4.      By investigating the Dhamma: He ponders, examine and mentally investigates the Dhamma as he has learnt it and mastered it. As he ponders the Dhamma, that monk experiences the meaning and the Dhamma. When he gains such experience gladness arises…the mind becomes concentrated.
5.      By concentration on certain object: He has learnt well a certain object of concentration, attends to it well, sustains it well, and penetrates it thoroughly with wisdom. As he learns well an object of concentration, that monk experiences the meaning and the Dhamma. When he gains such experience gladness arises…the mind becomes concentrated.

So, when a monk dwells diligent, ardent and resolute in any of the five bases, his unlibrerated mind comes to be liberated, his undestroyed taints undergo destruction, and he attains the as-yet-unattained unsurpassed security from bondage.

The key phrase that is common to all the five here, is “mind becomes concentrated”. Let’s take a look at what commentary has got to say on this: (pertaining to the first base) “As he listens to the Dhamma, he comes to know the jhānas, insight, the paths and fruits whenever they come up (in the course of instruction). When he knows them, rapture arises, and on account of that rapture he does not allow himself to backslide midway; rather, he brings his meditation subject up to the level of access concentration, develops insight, and attain arahantship. With reference to this it is said, ‘the mind becomes concentrated.’”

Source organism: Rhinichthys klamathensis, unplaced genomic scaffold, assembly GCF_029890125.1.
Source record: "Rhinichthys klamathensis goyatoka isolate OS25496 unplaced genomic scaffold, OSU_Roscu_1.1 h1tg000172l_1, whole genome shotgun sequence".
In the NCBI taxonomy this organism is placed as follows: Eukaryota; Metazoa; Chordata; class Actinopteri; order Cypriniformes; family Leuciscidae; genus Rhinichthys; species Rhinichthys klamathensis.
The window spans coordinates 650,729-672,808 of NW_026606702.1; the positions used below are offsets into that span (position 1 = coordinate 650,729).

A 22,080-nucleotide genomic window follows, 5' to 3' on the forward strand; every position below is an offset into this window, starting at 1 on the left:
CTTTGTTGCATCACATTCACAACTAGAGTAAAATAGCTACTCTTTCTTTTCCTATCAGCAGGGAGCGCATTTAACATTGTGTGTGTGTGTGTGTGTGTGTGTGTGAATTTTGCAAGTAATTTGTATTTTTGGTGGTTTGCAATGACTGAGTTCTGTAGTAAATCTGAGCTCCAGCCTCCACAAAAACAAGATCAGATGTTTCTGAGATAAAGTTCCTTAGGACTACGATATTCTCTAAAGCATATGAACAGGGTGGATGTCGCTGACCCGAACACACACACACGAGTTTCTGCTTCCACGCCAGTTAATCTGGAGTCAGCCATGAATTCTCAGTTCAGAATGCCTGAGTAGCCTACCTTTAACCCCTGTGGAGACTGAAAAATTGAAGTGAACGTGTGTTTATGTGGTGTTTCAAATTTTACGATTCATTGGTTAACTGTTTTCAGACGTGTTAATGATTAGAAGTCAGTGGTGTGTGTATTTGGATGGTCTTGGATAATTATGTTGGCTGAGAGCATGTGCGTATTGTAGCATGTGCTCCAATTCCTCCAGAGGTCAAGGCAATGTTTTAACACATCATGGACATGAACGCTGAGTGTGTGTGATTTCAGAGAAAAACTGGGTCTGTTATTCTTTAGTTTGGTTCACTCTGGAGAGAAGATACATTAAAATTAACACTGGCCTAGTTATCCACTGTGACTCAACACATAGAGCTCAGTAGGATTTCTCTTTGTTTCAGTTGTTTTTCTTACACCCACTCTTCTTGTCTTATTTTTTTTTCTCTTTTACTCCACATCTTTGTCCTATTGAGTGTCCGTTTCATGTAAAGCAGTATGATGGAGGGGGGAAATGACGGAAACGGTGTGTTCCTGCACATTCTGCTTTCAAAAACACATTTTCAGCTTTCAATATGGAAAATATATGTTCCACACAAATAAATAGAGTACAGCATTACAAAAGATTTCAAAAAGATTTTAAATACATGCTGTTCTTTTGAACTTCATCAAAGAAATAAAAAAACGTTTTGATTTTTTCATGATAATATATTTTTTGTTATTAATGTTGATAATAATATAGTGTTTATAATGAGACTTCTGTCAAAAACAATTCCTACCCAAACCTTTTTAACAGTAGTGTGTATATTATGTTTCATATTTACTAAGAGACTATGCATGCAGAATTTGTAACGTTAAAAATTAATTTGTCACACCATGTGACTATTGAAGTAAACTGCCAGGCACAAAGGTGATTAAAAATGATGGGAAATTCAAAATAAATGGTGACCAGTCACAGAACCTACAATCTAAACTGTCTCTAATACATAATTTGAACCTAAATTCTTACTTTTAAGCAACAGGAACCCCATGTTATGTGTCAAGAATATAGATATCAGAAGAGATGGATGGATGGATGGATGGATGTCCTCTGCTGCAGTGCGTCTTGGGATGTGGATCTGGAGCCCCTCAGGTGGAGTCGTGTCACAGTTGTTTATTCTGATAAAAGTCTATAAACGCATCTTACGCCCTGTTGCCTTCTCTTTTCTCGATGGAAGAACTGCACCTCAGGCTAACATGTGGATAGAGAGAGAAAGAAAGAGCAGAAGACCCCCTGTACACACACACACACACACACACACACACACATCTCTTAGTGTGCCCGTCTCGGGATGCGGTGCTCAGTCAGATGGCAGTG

The purpose of pointing to this phrase is to examine if it is really that the bases of liberation, at least on the first four, has nothing to do with meditation. Perhaps, commentaries is not the ultimate point of reference as they are not the original Buddha’s words. Hence, falling back to my style, which is non other than resorting to examine the terms used in its original sense: